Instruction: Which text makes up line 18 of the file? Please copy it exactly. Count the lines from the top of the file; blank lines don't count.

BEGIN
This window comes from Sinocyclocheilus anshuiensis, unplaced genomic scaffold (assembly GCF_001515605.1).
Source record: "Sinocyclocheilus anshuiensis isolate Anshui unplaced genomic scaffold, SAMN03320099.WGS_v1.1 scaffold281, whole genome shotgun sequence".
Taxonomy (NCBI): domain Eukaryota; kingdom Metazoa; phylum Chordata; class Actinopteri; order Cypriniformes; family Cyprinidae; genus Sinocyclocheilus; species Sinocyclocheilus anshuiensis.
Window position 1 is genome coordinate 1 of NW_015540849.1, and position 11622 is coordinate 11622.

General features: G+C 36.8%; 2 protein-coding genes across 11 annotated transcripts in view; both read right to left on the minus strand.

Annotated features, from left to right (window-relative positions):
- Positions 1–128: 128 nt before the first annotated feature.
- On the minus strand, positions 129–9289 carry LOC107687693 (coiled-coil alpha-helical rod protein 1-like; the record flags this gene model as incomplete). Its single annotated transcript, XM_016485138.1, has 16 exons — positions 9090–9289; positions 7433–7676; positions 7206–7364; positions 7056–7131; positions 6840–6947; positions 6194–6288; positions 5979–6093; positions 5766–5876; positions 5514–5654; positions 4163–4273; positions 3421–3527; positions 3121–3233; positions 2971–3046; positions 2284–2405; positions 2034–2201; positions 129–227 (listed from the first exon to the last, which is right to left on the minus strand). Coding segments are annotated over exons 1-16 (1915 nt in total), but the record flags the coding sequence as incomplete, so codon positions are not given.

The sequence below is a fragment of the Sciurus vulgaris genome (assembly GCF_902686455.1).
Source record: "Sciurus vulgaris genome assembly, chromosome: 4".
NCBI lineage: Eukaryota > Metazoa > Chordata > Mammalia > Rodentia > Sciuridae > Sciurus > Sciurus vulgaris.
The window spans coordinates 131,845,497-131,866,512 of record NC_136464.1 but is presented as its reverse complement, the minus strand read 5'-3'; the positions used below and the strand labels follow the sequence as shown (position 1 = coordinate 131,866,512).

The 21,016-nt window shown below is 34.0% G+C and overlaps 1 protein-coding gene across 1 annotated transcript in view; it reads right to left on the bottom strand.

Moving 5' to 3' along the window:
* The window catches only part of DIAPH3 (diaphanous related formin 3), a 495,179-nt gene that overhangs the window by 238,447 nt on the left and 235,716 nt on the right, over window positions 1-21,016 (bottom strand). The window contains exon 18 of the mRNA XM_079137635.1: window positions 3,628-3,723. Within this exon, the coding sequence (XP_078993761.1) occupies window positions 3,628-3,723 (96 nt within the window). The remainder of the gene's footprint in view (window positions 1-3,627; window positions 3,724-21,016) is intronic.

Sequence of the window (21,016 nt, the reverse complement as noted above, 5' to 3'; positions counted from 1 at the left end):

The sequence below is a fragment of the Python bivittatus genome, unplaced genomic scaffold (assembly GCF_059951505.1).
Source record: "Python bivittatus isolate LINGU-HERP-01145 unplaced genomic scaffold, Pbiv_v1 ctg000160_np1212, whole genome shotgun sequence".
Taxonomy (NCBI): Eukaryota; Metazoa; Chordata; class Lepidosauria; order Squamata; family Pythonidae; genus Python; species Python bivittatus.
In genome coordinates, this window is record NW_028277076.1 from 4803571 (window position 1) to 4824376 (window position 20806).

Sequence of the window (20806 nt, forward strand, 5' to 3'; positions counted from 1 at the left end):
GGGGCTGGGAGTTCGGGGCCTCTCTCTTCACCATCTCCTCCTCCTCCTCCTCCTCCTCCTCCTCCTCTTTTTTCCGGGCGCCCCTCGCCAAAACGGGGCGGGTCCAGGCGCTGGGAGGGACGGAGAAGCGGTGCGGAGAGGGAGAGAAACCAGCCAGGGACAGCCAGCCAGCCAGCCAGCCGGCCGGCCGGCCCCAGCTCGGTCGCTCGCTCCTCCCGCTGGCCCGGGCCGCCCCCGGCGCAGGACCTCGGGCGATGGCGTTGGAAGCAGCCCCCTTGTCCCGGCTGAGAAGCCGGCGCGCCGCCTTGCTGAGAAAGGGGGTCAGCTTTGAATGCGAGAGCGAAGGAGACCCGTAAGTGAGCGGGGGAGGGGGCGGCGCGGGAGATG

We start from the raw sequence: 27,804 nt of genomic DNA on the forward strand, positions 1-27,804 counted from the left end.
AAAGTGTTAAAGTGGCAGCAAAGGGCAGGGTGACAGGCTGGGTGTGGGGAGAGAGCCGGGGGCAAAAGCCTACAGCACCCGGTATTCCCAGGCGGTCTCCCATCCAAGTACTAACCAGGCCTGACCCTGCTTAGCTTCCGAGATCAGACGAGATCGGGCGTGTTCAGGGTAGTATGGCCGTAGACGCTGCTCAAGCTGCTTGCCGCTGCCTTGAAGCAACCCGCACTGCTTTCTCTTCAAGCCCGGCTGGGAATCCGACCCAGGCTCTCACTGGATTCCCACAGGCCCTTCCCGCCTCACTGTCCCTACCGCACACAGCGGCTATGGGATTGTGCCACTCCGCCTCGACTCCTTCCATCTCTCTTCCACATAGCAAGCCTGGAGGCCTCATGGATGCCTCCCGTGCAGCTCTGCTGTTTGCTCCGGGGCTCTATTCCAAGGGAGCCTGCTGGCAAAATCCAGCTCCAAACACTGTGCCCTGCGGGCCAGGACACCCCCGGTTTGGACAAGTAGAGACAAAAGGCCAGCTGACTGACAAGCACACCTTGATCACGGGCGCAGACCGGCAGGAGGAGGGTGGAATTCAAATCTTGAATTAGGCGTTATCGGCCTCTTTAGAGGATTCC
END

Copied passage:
Source record: "Python bivittatus isolate LINGU-HERP-01145 unplaced genomic scaffold, Pbiv_v1 ctg000160_np1212, whole genome shotgun sequence".